In particular, the right to “not attend” must not be conflated with “opting out” or “not participating”. These ambiguous phrases have no basis in law, and in practice they allow schools to make children sit at the back of the religion class.
And the Department of Education has a duty to ensure that policy is turned into an administrative scheme that abides by the Constitution, and that, in any given situation, the result should be the same, whether it is administrator A or administrator B who has taken the decision.
However, on 25 May the Minister for Education Norma Foley gave a written reply in the Dail to Richard Bruton TD about this issue. Both the question and the answer use phrases that are different from the right expressed in Article 44.2.4 the Constitution, which is:
Legislation providing State aid for schools shall not… be such as to affect prejudicially the right of any child to attend a school receiving public money without attending religious instruction at that school.
The question uses the following phrase: “do not wish to participate in” instead of “not attend”
The Minister’s reply uses the following phrases:
- “have their children opt out” instead of “not attend”
- “the right to opt of religion classes” instead of “not attend”
To add to the confusion, the Minister also uses the phrase “without attending” when quoting from Section 30 of the Education Act. She also refers interchangeably to “religious instruction classes”, “religious instruction in the school”, and “religion classes.”
She also states that the manner in which any school ensures that the right to opt out of religion classes is upheld is a matter for the school concerned. This is contrary to the recent Supreme Court judgment in the Burke case, which states that:
Policy . . . must be turned into an administrative scheme… Any such a scheme must abide by the Constitution. That is the over- arching jurisdiction under which every organ of the State must act.It is of the essence of good administration that the principle must be fairly clear and precise so that, in any given situation, the result should be the same, whether it is administrator A or administrator B who has taken the decision.
The right to not attend religious instruction is written into the Constitution. It is not a matter for each school concerned because it is the Condtitutional duty of the Minister and also a condition of state funding.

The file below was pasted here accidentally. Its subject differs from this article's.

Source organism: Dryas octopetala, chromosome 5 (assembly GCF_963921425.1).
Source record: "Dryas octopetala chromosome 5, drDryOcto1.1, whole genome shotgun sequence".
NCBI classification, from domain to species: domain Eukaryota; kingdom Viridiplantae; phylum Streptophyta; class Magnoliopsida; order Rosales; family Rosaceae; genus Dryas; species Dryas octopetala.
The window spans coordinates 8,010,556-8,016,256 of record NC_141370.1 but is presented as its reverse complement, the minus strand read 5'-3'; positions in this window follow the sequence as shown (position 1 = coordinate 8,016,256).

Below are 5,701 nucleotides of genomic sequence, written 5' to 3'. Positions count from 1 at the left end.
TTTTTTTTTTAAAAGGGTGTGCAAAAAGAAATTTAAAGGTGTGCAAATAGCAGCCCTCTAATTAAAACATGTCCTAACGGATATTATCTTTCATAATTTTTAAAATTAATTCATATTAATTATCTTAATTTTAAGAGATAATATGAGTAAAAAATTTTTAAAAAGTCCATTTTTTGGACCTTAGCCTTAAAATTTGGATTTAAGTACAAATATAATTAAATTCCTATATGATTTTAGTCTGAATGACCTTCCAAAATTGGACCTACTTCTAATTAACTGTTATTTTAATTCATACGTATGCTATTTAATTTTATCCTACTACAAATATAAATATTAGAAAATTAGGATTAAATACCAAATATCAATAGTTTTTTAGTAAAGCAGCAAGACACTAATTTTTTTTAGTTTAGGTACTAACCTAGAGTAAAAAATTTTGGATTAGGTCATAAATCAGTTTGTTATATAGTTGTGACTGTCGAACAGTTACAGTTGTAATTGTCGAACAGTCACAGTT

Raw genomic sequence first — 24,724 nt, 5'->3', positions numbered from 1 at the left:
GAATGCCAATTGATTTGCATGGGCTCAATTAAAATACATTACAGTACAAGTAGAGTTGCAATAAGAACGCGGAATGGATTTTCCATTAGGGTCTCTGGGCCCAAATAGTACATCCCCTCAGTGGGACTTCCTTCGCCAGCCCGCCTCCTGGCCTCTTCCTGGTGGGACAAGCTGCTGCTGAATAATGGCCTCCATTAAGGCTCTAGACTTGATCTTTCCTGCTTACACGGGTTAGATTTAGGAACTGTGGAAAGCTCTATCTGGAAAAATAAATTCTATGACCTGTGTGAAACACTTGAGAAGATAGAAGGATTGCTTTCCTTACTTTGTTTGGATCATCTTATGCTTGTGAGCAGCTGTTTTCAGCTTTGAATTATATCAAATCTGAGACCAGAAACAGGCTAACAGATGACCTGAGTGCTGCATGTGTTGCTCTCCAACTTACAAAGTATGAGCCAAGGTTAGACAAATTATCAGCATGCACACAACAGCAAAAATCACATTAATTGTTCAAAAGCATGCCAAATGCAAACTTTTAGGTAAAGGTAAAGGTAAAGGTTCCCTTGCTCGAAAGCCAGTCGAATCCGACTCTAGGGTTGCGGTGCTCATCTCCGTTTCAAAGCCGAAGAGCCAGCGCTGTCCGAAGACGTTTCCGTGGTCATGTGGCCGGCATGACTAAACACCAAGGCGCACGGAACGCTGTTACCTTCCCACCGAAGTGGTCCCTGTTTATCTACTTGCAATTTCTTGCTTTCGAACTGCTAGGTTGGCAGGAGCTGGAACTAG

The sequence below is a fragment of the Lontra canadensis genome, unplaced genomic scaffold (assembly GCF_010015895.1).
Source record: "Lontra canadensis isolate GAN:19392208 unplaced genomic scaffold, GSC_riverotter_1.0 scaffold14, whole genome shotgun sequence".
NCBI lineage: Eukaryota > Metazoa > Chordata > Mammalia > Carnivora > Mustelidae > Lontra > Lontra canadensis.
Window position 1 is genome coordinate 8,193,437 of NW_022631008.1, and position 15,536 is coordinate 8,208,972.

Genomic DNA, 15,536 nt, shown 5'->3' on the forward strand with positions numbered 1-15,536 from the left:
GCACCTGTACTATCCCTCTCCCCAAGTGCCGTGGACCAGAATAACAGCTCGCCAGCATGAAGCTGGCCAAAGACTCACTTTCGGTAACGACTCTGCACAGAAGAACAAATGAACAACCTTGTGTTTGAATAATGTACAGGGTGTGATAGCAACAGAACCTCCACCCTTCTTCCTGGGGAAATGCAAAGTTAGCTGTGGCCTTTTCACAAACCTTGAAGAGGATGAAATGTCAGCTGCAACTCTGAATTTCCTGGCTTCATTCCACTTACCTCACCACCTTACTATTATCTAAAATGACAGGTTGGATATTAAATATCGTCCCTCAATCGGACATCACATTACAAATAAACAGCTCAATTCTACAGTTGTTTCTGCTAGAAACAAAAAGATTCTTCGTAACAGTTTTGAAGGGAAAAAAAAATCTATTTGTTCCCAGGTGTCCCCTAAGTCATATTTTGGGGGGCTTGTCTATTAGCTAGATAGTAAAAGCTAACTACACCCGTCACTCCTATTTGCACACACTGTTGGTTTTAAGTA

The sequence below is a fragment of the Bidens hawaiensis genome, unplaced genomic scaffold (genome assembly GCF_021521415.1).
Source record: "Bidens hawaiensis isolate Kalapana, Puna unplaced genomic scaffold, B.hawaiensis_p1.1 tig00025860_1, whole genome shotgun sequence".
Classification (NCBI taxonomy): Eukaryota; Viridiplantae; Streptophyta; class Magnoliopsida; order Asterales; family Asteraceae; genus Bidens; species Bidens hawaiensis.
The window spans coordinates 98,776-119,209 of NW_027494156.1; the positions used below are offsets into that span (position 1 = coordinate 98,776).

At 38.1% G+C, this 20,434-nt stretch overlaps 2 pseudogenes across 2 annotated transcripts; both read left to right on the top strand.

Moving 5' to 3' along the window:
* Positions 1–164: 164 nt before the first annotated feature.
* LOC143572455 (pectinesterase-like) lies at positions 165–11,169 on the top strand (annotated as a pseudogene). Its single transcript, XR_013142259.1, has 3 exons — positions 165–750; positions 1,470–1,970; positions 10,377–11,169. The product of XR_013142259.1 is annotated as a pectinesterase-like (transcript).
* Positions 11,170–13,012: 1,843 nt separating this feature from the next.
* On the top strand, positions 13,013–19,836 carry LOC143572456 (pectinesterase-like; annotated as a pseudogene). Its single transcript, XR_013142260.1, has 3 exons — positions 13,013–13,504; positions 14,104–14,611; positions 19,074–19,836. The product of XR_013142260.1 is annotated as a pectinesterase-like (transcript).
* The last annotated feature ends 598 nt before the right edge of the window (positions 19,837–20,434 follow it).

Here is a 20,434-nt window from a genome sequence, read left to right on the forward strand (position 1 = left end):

Here is the question from Richard Bruton TD:
To ask the Minister for Education and Skills if her Department has undertaken a review of the manner in which schools with religious patrons have delivered on the obligations to children for whom it has been indicated that they do not wish to participate in religious arrangements; and if she is considering issuing guidelines on the matter.
Here is the response from the Minister for Education Norma Foley:
Under Article 44 of the Constitution and in accordance with Section 30 of the Education Act, 1998, parents have a right to have their children opt out of religious instruction classes if they so wish. It is expected that this right will be upheld by schools on foot of a parental request.
Under the provisions of the Education (Admission to Schools) Act 2018, where schools provide religious instruction, they must clearly set out in their admission policies the school’s arrangements for students, where the parent or in the case of a student who has reached the age of 18 years, the student, has requested that the student attend the school without attending religious instruction in the school.
The manner in which any school ensures that the right to opt out of religion classes is upheld is a matter for the school concerned. Each individual school must determine the particular arrangements which are most appropriate in its individual circumstances having regard to local issues such as available space, supervision requirements and how the school concerned organises classes etc.
The right of parents to have their child opt out of religion classes applies in all schools regardless of the denomination or ethos of the school concerned.
Atheist Ireland continues to lobby to vindicate the Constitutional right of any child to attend a school receiving public money without attending religious instruction at that school. This includes highlighting when the Minister for Education uses language that is imprecise or contrary to Supreme Court judgments.
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